Believing is first step to receiving help
As Jesus was leaving Jericho two blind men called out to him: "Lord, son of David, have pity on us!" (Matthew 20:29-34) They kept asking, believing he would answer them.
Jesus healed them. Why? Because he loved them.
Everyone has needs, fears, aspirations and questions, times people when people come to God most. The main criterion to receiving help and insights from God is to first believe he'll answer you.
Someone who's away at college, tackling a new job becoming a parent for the first time or experiencing illness often feels lonely, scared and incompetent. He wonders why he attempted such an undertaking. Will he make new friends and fit in or might his illness be healed? He beats himself up emotionally and wonders what to do and whom to talk with.
"I pray," he says, "but I don't hear anything. I still feel like I'm in the middle of a turbulent sea paddling a canoe, alone. If I could only internalize God's presence I'd be OK. Where are you, anyhow, God?"
All you need is to feel that God is near, he cares and that your predicament will become better. Eventually you can believe and say with conviction, "This too will pass."
Many religions chant songs, sayings and other encouraging words and scriptural passages. Sometimes saying something over and over will bring calmness and peace. An effective prayer I chant when I need peace or help is the Jesus prayer. "Jesus Christ Son of God, Have mercy on me, a sinner."
First of all, I don't like to admit I'm a sinner -- but everyone is. The Jesus Prayer isn't necessarily asking for the betterment of my soul, but for me, it's a plea for assistance and no one knows better than God what I need.
In my mind, asking for mercy seems to cover everything I could ask for: good health, cure for sadness, ease from feelings of loneliness or help for others. Admitting I'm a sinner humbles me before God and I feel he's more likely to respond. My belief is what makes the difference.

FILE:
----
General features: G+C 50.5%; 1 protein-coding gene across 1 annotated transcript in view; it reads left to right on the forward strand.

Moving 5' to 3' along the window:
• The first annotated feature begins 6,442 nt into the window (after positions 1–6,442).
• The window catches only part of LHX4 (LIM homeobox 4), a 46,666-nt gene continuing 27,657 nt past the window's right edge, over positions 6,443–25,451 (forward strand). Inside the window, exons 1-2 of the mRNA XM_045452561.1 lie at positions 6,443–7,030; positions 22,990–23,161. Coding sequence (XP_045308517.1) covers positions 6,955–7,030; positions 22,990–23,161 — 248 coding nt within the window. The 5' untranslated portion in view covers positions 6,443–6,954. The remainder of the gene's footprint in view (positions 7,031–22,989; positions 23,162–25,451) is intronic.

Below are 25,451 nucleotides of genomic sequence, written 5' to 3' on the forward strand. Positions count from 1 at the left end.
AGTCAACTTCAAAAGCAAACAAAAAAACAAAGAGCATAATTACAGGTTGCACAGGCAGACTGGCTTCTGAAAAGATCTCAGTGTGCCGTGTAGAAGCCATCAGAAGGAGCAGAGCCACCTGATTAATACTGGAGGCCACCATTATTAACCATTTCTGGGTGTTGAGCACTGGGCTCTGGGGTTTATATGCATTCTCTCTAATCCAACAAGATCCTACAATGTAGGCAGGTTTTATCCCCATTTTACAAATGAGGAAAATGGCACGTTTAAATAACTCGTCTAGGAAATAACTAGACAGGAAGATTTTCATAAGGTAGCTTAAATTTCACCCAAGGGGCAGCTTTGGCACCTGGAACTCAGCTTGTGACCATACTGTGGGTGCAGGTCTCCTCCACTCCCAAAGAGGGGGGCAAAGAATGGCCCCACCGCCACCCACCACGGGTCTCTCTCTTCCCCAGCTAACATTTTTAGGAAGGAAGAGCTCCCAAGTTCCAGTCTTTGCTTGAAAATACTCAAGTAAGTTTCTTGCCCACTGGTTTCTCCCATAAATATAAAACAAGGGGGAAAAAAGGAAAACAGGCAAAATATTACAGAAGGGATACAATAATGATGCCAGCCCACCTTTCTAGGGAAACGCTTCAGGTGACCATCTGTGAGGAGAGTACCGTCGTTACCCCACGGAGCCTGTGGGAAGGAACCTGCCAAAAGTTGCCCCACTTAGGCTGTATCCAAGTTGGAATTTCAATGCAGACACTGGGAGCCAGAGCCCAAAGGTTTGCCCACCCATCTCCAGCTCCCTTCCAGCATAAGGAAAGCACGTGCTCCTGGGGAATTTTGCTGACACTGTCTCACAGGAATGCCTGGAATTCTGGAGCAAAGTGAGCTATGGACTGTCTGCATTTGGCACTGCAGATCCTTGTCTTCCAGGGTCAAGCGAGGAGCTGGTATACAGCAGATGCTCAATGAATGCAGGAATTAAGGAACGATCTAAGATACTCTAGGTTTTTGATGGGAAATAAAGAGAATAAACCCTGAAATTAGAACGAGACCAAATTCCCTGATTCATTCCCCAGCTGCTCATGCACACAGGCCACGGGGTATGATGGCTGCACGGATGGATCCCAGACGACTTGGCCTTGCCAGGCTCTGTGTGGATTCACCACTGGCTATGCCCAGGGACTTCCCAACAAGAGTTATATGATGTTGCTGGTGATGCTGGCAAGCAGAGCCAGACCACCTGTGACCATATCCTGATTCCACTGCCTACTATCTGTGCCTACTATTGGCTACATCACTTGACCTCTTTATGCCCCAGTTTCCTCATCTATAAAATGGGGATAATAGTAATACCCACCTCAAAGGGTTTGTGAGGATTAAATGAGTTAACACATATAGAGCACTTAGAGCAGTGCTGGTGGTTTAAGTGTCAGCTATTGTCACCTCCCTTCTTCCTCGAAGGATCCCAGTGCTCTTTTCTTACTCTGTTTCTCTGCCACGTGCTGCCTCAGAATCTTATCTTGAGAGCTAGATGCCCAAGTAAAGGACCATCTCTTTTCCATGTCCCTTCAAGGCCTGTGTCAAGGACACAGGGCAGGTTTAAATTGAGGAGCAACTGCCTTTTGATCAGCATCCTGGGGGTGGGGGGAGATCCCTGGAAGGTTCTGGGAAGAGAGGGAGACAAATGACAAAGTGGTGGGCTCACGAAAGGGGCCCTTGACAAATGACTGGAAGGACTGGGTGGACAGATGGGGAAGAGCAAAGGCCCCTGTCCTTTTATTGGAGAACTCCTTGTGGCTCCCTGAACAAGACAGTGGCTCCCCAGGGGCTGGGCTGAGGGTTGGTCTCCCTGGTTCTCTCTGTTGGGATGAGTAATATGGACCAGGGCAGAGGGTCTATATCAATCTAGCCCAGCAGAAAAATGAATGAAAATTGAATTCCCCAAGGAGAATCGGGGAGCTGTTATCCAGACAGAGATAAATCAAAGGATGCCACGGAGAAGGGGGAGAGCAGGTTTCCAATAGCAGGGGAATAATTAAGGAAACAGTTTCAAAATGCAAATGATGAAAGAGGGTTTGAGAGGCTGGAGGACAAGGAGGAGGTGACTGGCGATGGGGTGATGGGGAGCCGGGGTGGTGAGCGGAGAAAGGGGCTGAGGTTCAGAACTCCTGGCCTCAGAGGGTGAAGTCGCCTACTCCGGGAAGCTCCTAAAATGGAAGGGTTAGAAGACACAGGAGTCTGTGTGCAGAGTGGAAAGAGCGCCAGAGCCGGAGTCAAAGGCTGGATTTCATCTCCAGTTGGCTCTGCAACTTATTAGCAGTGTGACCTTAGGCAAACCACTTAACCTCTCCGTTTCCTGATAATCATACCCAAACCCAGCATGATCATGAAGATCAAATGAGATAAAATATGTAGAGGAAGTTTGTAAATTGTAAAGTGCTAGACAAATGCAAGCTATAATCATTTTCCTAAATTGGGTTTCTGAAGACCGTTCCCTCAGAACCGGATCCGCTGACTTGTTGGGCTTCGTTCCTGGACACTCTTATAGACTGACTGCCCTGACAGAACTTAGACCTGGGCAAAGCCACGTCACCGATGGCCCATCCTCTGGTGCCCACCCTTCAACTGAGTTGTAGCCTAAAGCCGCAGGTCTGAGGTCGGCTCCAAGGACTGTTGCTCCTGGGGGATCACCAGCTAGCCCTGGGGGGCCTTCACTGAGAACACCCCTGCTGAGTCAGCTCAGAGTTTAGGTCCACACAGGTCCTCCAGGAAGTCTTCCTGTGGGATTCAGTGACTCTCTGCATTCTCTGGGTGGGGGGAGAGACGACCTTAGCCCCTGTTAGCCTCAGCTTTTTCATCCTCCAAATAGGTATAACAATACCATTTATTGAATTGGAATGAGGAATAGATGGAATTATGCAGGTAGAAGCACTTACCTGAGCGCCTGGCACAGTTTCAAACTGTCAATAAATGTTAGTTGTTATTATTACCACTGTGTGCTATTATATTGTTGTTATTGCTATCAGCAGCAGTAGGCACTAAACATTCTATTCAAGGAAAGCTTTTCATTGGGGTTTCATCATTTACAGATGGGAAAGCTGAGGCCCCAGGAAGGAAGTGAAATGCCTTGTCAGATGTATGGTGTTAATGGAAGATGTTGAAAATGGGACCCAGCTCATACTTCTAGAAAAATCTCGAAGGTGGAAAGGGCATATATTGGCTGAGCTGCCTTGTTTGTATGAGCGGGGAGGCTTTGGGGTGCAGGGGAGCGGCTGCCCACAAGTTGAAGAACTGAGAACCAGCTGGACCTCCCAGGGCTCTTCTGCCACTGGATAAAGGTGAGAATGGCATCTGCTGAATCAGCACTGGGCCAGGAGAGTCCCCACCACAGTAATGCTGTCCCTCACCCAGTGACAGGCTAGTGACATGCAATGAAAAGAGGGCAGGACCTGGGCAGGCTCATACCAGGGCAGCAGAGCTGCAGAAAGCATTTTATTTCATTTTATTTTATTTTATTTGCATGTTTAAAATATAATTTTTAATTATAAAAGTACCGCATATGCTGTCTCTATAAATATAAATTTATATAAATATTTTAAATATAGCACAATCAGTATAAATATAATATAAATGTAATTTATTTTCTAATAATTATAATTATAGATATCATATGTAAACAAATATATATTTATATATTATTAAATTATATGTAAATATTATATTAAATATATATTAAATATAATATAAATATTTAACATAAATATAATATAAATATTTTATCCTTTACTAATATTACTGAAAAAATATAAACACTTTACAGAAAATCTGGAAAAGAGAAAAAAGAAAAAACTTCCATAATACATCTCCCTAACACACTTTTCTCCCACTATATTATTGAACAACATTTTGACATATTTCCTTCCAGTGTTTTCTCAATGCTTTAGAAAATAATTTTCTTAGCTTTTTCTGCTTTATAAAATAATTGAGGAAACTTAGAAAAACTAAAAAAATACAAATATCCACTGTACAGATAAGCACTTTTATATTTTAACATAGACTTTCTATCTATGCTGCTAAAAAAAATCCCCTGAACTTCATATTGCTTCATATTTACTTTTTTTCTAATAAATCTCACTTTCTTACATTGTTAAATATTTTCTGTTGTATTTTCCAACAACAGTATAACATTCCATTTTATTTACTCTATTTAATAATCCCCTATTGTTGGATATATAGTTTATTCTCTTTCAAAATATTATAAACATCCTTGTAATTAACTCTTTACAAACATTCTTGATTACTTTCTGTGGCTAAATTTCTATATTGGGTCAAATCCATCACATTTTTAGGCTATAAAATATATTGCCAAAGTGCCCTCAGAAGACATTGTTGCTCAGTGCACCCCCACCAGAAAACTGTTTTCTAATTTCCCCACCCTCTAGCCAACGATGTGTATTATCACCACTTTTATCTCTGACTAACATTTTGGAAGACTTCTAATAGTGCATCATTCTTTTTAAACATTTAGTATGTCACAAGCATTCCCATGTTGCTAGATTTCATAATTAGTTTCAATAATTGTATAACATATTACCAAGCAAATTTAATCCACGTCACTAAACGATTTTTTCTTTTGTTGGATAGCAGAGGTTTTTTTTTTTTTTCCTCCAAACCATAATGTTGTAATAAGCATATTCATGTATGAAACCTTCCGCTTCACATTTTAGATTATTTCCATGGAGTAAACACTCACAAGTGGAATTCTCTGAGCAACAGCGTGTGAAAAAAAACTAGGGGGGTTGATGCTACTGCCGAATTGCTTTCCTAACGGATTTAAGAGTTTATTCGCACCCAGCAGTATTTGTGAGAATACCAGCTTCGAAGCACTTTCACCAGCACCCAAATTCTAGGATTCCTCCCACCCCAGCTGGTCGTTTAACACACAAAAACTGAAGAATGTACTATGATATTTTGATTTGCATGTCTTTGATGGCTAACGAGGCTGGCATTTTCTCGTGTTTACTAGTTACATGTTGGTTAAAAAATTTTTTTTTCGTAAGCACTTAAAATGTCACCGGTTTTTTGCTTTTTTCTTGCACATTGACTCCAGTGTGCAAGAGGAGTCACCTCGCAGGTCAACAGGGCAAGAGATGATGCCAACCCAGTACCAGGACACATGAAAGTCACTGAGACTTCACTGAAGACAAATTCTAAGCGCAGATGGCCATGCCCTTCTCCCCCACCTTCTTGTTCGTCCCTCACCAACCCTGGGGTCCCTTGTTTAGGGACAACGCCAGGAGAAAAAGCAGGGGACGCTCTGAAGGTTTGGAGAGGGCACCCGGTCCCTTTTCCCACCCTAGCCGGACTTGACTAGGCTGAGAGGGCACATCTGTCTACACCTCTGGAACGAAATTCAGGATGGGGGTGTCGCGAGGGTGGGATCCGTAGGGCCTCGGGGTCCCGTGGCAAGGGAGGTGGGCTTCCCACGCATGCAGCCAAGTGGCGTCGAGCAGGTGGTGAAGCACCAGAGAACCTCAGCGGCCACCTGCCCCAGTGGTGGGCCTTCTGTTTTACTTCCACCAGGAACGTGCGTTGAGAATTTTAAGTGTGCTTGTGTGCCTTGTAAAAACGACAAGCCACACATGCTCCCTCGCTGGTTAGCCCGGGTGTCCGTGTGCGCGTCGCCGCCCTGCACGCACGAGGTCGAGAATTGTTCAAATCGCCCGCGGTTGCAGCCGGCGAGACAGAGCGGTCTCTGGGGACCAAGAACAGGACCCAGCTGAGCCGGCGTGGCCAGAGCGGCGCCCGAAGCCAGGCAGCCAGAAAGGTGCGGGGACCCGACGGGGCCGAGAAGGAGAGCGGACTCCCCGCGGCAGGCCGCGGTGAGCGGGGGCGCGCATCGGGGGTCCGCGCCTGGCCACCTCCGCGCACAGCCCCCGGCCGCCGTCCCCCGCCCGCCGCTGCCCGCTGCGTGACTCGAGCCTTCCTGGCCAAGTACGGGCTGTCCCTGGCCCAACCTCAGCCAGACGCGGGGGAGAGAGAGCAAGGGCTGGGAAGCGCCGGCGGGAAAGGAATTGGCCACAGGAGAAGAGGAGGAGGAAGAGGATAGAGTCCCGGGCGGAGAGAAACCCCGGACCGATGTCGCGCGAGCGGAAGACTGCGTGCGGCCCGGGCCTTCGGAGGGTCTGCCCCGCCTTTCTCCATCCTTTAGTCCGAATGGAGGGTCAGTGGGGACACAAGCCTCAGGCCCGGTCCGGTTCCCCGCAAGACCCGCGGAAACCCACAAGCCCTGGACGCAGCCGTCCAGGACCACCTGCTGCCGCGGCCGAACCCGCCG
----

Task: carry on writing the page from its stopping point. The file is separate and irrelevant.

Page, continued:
That prayer is always answered.
If the reply isn't exactly what I petitioned for, it's better, because God knows what's best and can supply what I truly want and need. Sometimes I don't even know what I should pray for, and that's when the Holy Spirit steps in and prays to God for me.
Another step you can take to tune in and hear what God is saying to you is to retreat to a quiet place, away from the noise of the world, dorm or workplace and be still. It's difficult in the world to have the time or space to wind down and renew yourself.
The same problem existed during the time of Jesus' ministry on earth. He said to his disciples one day when they were tired and run down "Come apart to a desert place and rest awhile." (Mark 6:30-32) If we don't occasionally come apart and rest awhile to regain our strength and emotional balance, it's quite likely that we may fall apart.
When you're quiet, you can better hear God talking and soothing your anxieties. He'll speak through an insight, person, happening, nature or another avenue, but somehow your prayer will be answered.
Better still, you will begin to absorb God's presence within you. Head knowledge does little to satisfy when you're down and seeking solace or discernment.
The answer is not always in the manner you would expect, but you can identify and be assured that your plea has been heard. Your battle has been won without you having to fight it. God did it for you.
When I'm scared and needing comfort, it helps when I remember that "The Lord is my refuge and my fortress, the God whom I trust." (Psalms 91:2)
Ellen Shuck holds degrees in psychology, religious education and spiritual direction and provides spiritual direction to people at her office.